This FOA uses just-in-time concepts. It also uses the modular budget formats (see the “Modular Applications and Awards” section of the NIH Grants Policy Statement. Specifically, if you are submitting an application with direct costs in each year of $250,000 or less (excluding consortium Facilities and Administrative [F&A] costs), use the PHS398 Modular Budget component provided in the SF424 (R&R) Application Package and SF424 (R&R) Application Guide (see specifically Section 5.4, “Modular Budget Component,” of the Application Guide).

Exploratory/developmental grant support is for new projects only; competing renewal (formerly “competing continuation”) applications will not be accepted. Up to two resubmissions (formerly “revisions/amendments") of a previously reviewed exploratory/developmental grant application may be submitted. See NOT-OD-03-041, May 7, 2003.  

2. Funds Available

Because the nature and scope of the proposed research will vary from application to application, it is anticipated that the size and duration of each award will also vary. Although the financial plans of the Institutes and Centers (ICs) provide support for this program, awards pursuant to this funding opportunity are contingent upon the availability of funds and the submission of a sufficient number of meritorious applications.

The total project period for an application submitted in response to this funding opportunity may not exceed 2 years. Although the size of award may vary with the scope of research proposed, it is expected that applications will stay within the budgetary guidelines for an exploratory/developmental project; direct costs are limited to $275,000 over an R21 two-year period, with no more than $200,000 in direct costs allowed in any single year. Applicants may request direct costs in $25,000 modules, up to the total direct costs limitation of $275,000 for the combined two-year award period. NIH grants policies as described in the NIH Grants Policy Statement will apply to the applications submitted and awards made in response to this Program Announcement funding opportunity.

Facilities and Administrative (F&A) costs requested by consortium participants are not included in the direct cost limitation. See NOT-OD-05-004.  

Section III. Eligibility Information


1. Eligible Applicants

1.A. Eligible Institutions

You may submit an application(s) if your organization has any of the following characteristics:

1.B. Eligible Individuals

Any individual with the skills, knowledge, and resources necessary to carry out the proposed research as the Project Director/Principal Investigator (PD/PI) is invited to work with his/her organization to develop an application for support. Individuals from underrepresented racial and ethnic groups as well as individuals with disabilities are always encouraged to apply for NIH support.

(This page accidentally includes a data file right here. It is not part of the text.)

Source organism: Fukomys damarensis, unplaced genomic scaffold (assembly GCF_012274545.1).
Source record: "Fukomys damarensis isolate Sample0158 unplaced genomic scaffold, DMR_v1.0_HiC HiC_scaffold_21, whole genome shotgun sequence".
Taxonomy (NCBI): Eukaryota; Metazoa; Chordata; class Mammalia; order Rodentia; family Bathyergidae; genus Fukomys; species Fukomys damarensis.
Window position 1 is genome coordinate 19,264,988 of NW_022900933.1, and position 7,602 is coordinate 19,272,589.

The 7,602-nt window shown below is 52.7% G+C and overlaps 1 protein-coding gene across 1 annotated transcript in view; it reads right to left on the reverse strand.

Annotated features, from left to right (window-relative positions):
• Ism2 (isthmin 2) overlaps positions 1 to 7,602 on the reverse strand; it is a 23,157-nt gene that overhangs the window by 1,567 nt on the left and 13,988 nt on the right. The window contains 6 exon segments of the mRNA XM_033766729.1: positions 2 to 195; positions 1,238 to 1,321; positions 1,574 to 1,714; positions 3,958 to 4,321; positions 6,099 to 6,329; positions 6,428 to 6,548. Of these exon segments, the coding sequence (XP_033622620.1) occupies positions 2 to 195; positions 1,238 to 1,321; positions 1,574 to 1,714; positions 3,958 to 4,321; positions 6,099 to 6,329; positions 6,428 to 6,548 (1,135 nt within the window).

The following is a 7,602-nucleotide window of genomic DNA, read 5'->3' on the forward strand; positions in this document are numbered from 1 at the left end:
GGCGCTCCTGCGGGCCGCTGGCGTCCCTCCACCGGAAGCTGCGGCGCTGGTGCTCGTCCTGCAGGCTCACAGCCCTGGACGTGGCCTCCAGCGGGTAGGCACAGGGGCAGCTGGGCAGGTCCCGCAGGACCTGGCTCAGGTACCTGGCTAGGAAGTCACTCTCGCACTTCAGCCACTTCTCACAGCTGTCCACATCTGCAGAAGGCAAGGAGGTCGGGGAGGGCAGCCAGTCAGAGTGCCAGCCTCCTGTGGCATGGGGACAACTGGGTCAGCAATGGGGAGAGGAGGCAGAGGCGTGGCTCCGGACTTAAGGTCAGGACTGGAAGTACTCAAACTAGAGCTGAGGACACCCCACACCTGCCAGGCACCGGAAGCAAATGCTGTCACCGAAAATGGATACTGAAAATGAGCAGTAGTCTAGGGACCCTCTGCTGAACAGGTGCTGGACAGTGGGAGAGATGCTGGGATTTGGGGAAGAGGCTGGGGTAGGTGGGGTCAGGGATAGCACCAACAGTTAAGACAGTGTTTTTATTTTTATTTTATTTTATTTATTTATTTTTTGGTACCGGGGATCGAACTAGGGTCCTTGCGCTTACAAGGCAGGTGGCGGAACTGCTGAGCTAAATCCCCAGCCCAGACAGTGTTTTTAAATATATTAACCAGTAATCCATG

2. Cost Sharing or Matching

Not applicable. This program does not require cost sharing as defined in the current NIH Grants Policy Statement.

3. Other-Special Eligibility Criteria

Applicants may submit more than one application, provided each application is scientifically distinct.

Section IV. Application and Submission Information


To download a SF424 (R&R) Application Package and SF424 (R&R) Application Guide for completing the SF424 (R&R) forms for this FOA, link to http://www.grants.gov/Apply/ and follow the directions provided on that Web site.

A one-time registration is required for institutions/organizations at both:

PD/PIs should work with their institutions/organizations to make sure they are registered in the eRA Commons.

Several additional separate actions are required before an applicant institution/organization can submit an electronic application, as follows:

1) Organizational/Institutional Registration in Grants.gov/Get Started

2) Organizational/Institutional Registration in the eRA Commons

3) Project Director/Principal Investigator (PD/PI) Registration in the NIH eRA Commons: Refer to the NIH eRA Commons System (COM) Users Guide.

Note that if a PD/PI is also an NIH peer-reviewer with an Individual DUNS and CCR registration, that particular DUNS number and CCR registration are for the individual reviewer only. These are different than any DUNS number and CCR registration used by an applicant organization. Individual DUNS and CCR registration should be used only for the purposes of personal reimbursement and should not be used on any grant applications submitted to the Federal Government.